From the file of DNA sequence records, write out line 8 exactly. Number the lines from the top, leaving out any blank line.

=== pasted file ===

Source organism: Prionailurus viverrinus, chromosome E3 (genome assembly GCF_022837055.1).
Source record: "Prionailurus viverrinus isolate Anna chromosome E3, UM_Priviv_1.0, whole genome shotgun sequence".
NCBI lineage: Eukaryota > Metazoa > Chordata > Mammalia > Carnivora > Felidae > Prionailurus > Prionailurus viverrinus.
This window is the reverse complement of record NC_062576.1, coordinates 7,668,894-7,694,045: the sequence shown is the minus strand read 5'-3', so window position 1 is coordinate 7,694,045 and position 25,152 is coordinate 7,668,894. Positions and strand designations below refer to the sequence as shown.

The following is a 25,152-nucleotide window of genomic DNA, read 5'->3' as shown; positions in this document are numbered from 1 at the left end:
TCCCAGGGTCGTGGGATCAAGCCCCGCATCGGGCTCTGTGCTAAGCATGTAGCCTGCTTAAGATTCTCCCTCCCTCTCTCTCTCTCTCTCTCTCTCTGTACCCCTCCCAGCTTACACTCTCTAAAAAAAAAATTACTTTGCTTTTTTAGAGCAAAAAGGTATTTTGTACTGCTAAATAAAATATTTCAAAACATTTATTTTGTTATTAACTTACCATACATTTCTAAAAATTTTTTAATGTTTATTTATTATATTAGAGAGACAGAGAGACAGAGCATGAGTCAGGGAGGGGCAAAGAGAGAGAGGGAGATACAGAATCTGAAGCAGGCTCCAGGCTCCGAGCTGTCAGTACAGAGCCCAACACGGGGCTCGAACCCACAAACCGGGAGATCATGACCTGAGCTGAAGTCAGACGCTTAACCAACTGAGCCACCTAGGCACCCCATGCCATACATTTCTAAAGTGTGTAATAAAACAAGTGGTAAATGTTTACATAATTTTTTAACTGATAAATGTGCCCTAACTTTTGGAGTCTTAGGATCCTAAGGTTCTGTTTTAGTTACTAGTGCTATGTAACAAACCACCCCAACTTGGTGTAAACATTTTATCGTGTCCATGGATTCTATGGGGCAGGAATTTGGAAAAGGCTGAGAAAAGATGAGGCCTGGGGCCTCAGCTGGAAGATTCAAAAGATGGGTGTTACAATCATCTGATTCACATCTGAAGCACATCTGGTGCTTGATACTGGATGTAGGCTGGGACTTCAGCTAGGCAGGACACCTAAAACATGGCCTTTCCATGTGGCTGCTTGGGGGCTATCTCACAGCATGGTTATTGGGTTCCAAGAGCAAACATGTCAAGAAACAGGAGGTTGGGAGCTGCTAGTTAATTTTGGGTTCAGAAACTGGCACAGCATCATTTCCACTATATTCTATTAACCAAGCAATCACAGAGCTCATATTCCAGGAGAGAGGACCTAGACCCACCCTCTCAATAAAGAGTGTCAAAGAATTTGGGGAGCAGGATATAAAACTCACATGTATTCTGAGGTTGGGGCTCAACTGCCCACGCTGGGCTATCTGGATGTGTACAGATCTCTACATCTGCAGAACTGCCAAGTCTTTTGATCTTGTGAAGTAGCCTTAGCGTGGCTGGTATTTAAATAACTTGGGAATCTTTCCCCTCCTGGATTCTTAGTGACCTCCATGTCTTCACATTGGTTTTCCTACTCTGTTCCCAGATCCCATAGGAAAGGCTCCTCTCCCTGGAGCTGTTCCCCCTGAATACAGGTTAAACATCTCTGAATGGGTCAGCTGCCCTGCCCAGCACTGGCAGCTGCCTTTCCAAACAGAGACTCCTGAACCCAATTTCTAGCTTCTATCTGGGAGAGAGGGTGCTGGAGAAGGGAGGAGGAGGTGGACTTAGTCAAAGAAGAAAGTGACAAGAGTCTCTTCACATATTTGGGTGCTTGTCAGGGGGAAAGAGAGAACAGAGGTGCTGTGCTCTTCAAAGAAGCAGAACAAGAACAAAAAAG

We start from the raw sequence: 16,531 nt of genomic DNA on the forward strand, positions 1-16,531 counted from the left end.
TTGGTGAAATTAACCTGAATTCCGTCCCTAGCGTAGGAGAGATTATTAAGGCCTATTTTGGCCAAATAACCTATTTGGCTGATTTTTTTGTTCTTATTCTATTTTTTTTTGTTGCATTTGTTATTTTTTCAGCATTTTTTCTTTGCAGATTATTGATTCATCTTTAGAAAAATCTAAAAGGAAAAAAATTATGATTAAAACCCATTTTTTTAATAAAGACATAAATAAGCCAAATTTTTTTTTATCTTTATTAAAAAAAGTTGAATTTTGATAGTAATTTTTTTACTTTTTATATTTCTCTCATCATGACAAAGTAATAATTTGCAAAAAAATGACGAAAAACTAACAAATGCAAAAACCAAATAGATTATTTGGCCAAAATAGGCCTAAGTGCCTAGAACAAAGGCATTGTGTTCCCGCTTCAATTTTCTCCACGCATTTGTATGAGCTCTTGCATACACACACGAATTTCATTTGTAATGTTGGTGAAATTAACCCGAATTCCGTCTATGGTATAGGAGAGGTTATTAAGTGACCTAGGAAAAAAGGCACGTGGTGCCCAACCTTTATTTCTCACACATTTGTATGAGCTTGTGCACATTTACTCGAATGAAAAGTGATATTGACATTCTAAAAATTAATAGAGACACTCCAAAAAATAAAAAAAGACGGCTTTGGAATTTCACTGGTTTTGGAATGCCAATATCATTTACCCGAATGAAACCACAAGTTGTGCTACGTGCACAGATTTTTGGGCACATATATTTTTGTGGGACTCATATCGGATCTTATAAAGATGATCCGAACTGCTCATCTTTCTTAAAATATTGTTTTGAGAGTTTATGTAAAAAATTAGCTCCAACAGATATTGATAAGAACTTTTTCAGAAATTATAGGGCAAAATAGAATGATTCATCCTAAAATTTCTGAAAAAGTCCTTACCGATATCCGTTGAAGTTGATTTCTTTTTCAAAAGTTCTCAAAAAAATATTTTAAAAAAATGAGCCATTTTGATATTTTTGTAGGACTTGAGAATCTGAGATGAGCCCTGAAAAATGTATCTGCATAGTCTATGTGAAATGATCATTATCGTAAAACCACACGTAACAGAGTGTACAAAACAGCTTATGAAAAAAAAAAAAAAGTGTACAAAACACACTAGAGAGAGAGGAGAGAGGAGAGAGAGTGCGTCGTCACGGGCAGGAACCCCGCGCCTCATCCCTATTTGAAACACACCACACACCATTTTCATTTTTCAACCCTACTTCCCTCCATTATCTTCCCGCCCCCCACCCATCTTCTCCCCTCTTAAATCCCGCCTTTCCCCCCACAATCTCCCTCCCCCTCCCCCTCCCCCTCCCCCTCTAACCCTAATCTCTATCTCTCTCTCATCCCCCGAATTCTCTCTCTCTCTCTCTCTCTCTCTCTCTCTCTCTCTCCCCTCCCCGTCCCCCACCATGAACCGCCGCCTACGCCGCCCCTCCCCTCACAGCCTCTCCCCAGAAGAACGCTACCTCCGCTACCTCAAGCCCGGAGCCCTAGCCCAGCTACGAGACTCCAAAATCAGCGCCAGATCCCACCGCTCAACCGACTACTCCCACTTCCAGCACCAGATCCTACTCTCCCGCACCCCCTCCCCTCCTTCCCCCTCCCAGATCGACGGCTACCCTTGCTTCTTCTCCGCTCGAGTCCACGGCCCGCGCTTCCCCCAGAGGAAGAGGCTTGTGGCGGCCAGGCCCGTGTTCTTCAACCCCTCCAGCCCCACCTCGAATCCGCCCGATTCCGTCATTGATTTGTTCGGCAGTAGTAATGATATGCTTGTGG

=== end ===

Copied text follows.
TTGGTGAAATTAACCTGAATTCCGTCCCTAGCGTAGGAGAGATTATTAAGGCCTATTTTGGCCAAATAACCTATTTGGCTGATTTTTTTGTTCTTATTCTATTTTTTTTTGTTGCATTTGTTATTTTTTCAGCATTTTTTCTTTGCAGATTATTGATTCATCTTTAGAAAAATCTAAAAGGAAAAAAATTATGATTAAAACCCATTTTTTTAATAAAGACATAAATAAGCCAAATTTTTTTTTATCTTTATTAAAAAAAGTTGAATTTTGATAGTAATTTTTTTACTTTTTATATTTCTCTCATCATGACAAAGTAATAATTTGCAAAAAAATGACGAAAAACTAACAAATGCAAAAACCAAATAGATTATTTGGCCAAAATAGGCCTAAGTGCCTAGAACAAAGGCATTGTGTTCCCGCTTCAATTTTCTCCACGCATTTGTATGAGCTCTTGCATACACACACGAATTTCATTTGTAATGTTGGTGAAATTAACCCGAATTCCGTCTATGGTATAGGAGAGGTTATTAAGTGACCTAGGAAAAAAGGCACGTGGTGCCCAACCTTTATTTCTCACACATTTGTATGAGCTTGTGCACATTTACTCGAATGAAAAGTGATATTGACATTCTAAAAATTAATAGAGACACTCCAAAAAATAAAAAAAGACGGCTTTGGAATTTCACTGGTTTTGGAATGCCAATATCATTTACCCGAATGAAACCACAAGTTGTGCTACGTGCACAGATTTTTGGGCACATATATTTTTGTGGGACTCATATCGGATCTTATAAAGATGATCCGAACTGCTCATCTTTCTTAAAATATTGTTTTGAGAGTTTATGTAAAAAATTAGCTCCAACAGATATTGATAAGAACTTTTTCAGAAATTATAGGGCAAAATAGAATGATTCATCCTAAAATTTCTGAAAAAGTCCTTACCGATATCCGTTGAAGTTGATTTCTTTTTCAAAAGTTCTCAAAAAAATATTTTAAAAAAATGAGCCATTTTGATATTTTTGTAGGACTTGAGAATCTGAGATGAGCCCTGAAAAATGTATCTGCATAGTCTATGTGAAATGATCATTATCGTAAAACCACACGTAACAGAGTGTACAAAACAGCTTATGAAAAAAAAAAAAAAGTGTACAAAACACACTAGAGAGAGAGGAGAGAGGAGAGAGAGTGCGTCGTCACGGGCAGGAACCCCGCGCCTCATCCCTATTTGAAACACACCACACACCATTTTCATTTTTCAACCCTACTTCCCTCCATTATCTTCCCGCCCCCCACCCATCTTCTCCCCTCTTAAATCCCGCCTTTCCCCCCACAATCTCCCTCCCCCTCCCCCTCCCCCTCCCCCTCTAACCCTAATCTCTATCTCTCTCTCATCCCCCGAATTCTCTCTCTCTCTCTCTCTCTCTCTCTCTCTCTCTCTCCCCTCCCCGTCCCCCACCATGAACCGCCGCCTACGCCGCCCCTCCCCTCACAGCCTCTCCCCAGAAGAACGCTACCTCCGCTACCTCAAGCCCGGAGCCCTAGCCCAGCTACGAGACTCCAAAATCAGCGCCAGATCCCACCGCTCAACCGACTACTCCCACTTCCAGCACCAGATCCTACTCTCCCGCACCCCCTCCCCTCCTTCCCCCTCCCAGATCGACGGCTACCCTTGCTTCTTCTCCGCTCGAGTCCACGGCCCGCGCTTCCCCCAGAGGAAGAGGCTTGTGGCGGCCAGGCCCGTGTTCTTCAACCCCTCCAGCCCCACCTCGAATCCGCCCGATTCCGTCATTGATTTGTTCGGCAGTAGTAATGATATGCTTGTGG